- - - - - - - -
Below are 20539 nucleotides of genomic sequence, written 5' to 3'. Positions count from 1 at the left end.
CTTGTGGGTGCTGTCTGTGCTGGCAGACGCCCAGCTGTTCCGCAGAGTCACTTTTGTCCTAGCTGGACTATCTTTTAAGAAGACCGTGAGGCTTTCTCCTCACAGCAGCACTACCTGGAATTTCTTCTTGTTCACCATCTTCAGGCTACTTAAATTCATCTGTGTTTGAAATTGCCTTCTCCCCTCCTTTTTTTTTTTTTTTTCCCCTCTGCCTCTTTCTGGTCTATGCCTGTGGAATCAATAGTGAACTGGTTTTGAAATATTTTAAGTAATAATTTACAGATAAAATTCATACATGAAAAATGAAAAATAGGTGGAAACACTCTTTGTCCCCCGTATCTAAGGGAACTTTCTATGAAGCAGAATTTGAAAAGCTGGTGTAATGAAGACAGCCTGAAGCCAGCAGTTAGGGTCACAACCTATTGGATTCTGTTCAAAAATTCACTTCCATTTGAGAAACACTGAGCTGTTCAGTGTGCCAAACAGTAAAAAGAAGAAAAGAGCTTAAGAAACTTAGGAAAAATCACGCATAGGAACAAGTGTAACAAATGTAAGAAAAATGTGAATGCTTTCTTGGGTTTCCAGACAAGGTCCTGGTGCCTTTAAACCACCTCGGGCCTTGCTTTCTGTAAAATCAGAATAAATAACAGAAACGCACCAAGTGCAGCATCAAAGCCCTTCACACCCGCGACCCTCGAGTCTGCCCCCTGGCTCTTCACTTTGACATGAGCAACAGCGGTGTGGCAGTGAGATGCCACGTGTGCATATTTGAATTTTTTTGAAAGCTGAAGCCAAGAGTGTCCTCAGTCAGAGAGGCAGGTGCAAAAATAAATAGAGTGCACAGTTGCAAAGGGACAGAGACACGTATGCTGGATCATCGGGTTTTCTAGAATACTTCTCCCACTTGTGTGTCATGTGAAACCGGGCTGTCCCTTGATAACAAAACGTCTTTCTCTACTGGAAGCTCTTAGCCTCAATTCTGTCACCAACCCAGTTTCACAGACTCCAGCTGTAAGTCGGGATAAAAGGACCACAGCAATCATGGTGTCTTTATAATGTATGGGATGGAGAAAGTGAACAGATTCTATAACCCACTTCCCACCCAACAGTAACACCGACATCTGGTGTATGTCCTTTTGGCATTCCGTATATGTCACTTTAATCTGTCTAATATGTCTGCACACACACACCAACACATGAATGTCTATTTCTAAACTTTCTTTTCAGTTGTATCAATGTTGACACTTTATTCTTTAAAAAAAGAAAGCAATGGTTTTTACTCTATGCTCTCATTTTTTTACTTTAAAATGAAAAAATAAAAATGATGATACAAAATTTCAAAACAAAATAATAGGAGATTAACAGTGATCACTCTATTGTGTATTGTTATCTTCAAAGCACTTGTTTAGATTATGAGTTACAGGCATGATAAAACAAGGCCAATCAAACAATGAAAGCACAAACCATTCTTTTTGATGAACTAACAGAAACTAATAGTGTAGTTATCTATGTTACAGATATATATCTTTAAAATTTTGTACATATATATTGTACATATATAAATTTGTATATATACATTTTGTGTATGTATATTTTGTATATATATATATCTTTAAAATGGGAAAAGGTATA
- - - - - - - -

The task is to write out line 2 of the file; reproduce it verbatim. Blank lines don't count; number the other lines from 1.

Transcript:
CTTGTGGGTGCTGTCTGTGCTGGCAGACGCCCAGCTGTTCCGCAGAGTCACTTTTGTCCTAGCTGGACTATCTTTTAAGAAGACCGTGAGGCTTTCTCCTCACAGCAGCACTACCTGGAATTTCTTCTTGTTCACCATCTTCAGGCTACTTAAATTCATCTGTGTTTGAAATTGCCTTCTCCCCTCCTTTTTTTTTTTTTTTTCCCCTCTGCCTCTTTCTGGTCTATGCCTGTGGAATCAATAGTGAACTGGTTTTGAAATATTTTAAGTAATAATTTACAGATAAAATTCATACATGAAAAATGAAAAATAGGTGGAAACACTCTTTGTCCCCCGTATCTAAGGGAACTTTCTATGAAGCAGAATTTGAAAAGCTGGTGTAATGAAGACAGCCTGAAGCCAGCAGTTAGGGTCACAACCTATTGGATTCTGTTCAAAAATTCACTTCCATTTGAGAAACACTGAGCTGTTCAGTGTGCCAAACAGTAAAAAGAAGAAAAGAGCTTAAGAAACTTAGGAAAAATCACGCATAGGAACAAGTGTAACAAATGTAAGAAAAATGTGAATGCTTTCTTGGGTTTCCAGACAAGGTCCTGGTGCCTTTAAACCACCTCGGGCCTTGCTTTCTGTAAAATCAGAATAAATAACAGAAACGCACCAAGTGCAGCATCAAAGCCCTTCACACCCGCGACCCTCGAGTCTGCCCCCTGGCTCTTCACTTTGACATGAGCAACAGCGGTGTGGCAGTGAGATGCCACGTGTGCATATTTGAATTTTTTTGAAAGCTGAAGCCAAGAGTGTCCTCAGTCAGAGAGGCAGGTGCAAAAATAAATAGAGTGCACAGTTGCAAAGGGACAGAGACACGTATGCTGGATCATCGGGTTTTCTAGAATACTTCTCCCACTTGTGTGTCATGTGAAACCGGGCTGTCCCTTGATAACAAAACGTCTTTCTCTACTGGAAGCTCTTAGCCTCAATTCTGTCACCAACCCAGTTTCACAGACTCCAGCTGTAAGTCGGGATAAAAGGACCACAGCAATCATGGTGTCTTTATAATGTATGGGATGGAGAAAGTGAACAGATTCTATAACCCACTTCCCACCCAACAGTAACACCGACATCTGGTGTATGTCCTTTTGGCATTCCGTATATGTCACTTTAATCTGTCTAATATGTCTGCACACACACACCAACACATGAATGTCTATTTCTAAACTTTCTTTTCAGTTGTATCAATGTTGACACTTTATTCTTTAAAAAAAGAAAGCAATGGTTTTTACTCTATGCTCTCATTTTTTTACTTTAAAATGAAAAAATAAAAATGATGATACAAAATTTCAAAACAAAATAATAGGAGATTAACAGTGATCACTCTATTGTGTATTGTTATCTTCAAAGCACTTGTTTAGATTATGAGTTACAGGCATGATAAAACAAGGCCAATCAAACAATGAAAGCACAAACCATTCTTTTTGATGAACTAACAGAAACTAATAGTGTAGTTATCTATGTTACAGATATATATCTTTAAAATTTTGTACATATATATTGTACATATATAAATTTGTATATATACATTTTGTGTATGTATATTTTGTATATATATATATCTTTAAAATGGGAAAAGGTATA